The data also show the distribution of trans people by state. New York has the largest estimated population of transgender teenagers, at 3 percent, whereas Wyoming has the lowest, at 0.6 percent. Transgender adults showed a narrower range, with 0.9 percent of adults identifying as transgender in North Carolina and 0.2 percent in Missouri.
The adolescent numbers were based on surveys collected in 15 states: Colorado, Delaware, Florida, Hawaii, Maryland, Maine, Michigan, New Jersey, Nevada, New York, Pennsylvania, Rhode Island, Virginia, Vermont and Wisconsin. The researchers then used that survey data to create a model of how state and individual characteristics affect the probability of being transgender. Using that model, along with demographic data from the census, they made estimates for the other 35 states and Washington, D.C.
Experts who work with transgender teenagers agreed that certain social factors would unquestionably play a role in their identities, just as they did decades ago when gay and lesbian people were coming out in large numbers for the first time.
“It signifies a new confidence among a new generation to be authentic in their gender identity,” said Phillip Hammack, a professor of psychology and director of the Sexual and Gender Diversity Lab at the University of California, Santa Cruz. “I think we did see something very similar — we just maybe didn’t have the exact numbers to back it up — as we saw more visibility around labeling oneself as gay, lesbian, bisexual back in the nineties.”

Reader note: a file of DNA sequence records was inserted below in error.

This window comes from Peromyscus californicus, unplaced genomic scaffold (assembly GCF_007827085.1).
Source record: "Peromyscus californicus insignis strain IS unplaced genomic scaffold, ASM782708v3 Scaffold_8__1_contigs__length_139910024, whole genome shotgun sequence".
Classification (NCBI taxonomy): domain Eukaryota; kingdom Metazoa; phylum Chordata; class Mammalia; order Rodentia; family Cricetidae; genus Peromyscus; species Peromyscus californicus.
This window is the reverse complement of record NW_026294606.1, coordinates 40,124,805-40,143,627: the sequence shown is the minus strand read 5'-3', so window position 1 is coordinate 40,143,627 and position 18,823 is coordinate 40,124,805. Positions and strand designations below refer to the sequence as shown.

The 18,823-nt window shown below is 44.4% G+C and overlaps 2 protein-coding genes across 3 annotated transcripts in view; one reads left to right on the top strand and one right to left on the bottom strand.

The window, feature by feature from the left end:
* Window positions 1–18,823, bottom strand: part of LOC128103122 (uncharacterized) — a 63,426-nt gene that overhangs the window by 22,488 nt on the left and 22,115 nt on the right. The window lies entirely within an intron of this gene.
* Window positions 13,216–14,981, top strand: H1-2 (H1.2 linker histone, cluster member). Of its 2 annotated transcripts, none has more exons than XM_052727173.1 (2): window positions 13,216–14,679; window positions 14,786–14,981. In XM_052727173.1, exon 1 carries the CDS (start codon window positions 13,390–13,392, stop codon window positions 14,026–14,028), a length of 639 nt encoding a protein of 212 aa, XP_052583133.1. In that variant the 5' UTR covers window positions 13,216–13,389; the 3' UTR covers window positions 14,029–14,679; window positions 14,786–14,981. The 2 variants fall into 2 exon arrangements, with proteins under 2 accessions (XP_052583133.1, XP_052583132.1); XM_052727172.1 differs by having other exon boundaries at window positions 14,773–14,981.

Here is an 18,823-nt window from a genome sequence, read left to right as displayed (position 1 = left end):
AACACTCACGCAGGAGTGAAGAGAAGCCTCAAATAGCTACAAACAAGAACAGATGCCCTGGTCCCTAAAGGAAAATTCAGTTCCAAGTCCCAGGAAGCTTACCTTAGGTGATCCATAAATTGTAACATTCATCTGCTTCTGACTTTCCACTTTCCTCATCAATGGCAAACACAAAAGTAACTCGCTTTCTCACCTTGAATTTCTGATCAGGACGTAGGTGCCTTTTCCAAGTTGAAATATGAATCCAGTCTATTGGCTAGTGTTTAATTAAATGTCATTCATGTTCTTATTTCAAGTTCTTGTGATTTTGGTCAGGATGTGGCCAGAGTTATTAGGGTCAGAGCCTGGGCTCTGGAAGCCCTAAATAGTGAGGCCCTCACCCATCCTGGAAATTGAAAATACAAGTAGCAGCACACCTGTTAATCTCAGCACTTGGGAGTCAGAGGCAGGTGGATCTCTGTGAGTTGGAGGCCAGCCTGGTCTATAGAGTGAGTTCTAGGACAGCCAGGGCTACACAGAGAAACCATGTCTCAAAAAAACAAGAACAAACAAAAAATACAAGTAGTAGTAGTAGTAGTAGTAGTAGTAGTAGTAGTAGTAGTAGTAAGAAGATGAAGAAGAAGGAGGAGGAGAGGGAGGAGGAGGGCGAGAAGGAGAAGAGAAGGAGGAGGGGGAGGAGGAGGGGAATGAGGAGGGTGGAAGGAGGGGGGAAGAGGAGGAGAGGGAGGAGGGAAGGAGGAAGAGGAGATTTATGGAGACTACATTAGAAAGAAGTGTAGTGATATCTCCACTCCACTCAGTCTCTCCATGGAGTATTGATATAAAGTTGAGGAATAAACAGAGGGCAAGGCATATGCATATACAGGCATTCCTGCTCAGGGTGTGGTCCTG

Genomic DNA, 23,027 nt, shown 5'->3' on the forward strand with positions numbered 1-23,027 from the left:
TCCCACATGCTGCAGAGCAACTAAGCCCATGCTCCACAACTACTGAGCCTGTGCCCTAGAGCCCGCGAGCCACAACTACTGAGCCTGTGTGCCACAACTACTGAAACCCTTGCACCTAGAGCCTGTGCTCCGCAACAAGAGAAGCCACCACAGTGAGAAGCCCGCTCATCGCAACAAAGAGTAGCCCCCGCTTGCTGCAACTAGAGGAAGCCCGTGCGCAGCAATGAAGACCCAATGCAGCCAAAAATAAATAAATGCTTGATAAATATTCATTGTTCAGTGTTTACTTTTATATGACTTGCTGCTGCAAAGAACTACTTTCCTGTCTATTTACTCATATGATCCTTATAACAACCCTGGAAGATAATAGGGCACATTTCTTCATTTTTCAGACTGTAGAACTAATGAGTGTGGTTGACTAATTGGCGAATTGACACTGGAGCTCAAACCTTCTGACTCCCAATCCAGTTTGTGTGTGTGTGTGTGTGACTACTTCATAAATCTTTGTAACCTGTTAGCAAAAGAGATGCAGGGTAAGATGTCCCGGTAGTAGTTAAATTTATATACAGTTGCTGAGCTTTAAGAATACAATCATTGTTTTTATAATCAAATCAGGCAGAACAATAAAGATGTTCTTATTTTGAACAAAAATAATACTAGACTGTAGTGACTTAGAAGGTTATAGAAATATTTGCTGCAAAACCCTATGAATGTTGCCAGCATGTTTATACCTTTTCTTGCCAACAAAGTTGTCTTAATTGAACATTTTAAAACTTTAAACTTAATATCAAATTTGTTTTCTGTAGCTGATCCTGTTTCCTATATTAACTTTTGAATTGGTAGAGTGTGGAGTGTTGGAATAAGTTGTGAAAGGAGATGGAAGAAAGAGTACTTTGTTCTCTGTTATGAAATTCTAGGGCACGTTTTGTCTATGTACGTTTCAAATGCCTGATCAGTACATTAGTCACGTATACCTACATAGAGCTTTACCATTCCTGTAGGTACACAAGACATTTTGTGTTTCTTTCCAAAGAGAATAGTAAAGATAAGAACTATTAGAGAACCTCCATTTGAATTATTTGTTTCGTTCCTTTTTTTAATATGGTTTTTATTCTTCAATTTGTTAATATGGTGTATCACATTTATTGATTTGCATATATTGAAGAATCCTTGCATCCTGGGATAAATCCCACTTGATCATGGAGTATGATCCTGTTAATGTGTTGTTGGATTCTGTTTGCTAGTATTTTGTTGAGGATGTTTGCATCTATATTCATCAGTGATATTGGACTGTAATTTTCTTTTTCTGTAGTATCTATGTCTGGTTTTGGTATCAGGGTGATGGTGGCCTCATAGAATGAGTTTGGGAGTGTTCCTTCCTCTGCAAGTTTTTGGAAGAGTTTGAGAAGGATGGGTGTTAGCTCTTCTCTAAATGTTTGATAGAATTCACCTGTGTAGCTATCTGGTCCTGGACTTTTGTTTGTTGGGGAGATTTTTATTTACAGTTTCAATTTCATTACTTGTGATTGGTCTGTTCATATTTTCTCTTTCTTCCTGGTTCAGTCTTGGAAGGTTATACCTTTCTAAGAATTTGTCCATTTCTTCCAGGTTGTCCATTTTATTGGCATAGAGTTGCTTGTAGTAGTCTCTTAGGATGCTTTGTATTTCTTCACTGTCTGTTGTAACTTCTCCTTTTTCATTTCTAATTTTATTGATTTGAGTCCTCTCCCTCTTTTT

Recent Gallup polling data also analyzed by the Williams Institute shows that young adults also make up a disproportionately large part of the total L.G.B.T.Q. population in the United States, which similarly varies state to state.
Social media has been a significant catalyst for teenagers questioning their gender identities today.
“I think a big part of it is definitely the internet,” said Indigo Giles, a 20-year-old college student in Austin who has protested against the state of Texas’ abuse investigations of parents of transgender children.
Mx. Giles said they realized they were nonbinary after finding a community of like-minded people on Tumblr. “People who have maybe been having these feelings for a long time, but haven’t had the words to put to them, finally can see, in such a readily accessible way, others that feel the same,” they said.
And conversely, it may be much more difficult for older people to explore their gender identities later in life.
Dr. Hammack described a person he interviewed who talked about how difficult it was to come out as nonbinary in their fifties because “we look around, and everybody’s so young.” And others who identified as masculine or butch lesbians, he said, have told him, “If I was that young, maybe I would have gone down that path, but it wasn’t available.”
Dr. Goepferd, of Children’s Hospital Minnesota, pointed to another possible reason for the smaller proportion of older transgender people: Because of lower access to health care, along with high rates of H.I.V., violence and suicide, transgender people are more likely to die at younger ages.
“The harsh reality is we don’t have trans elders because they didn’t survive,” they said.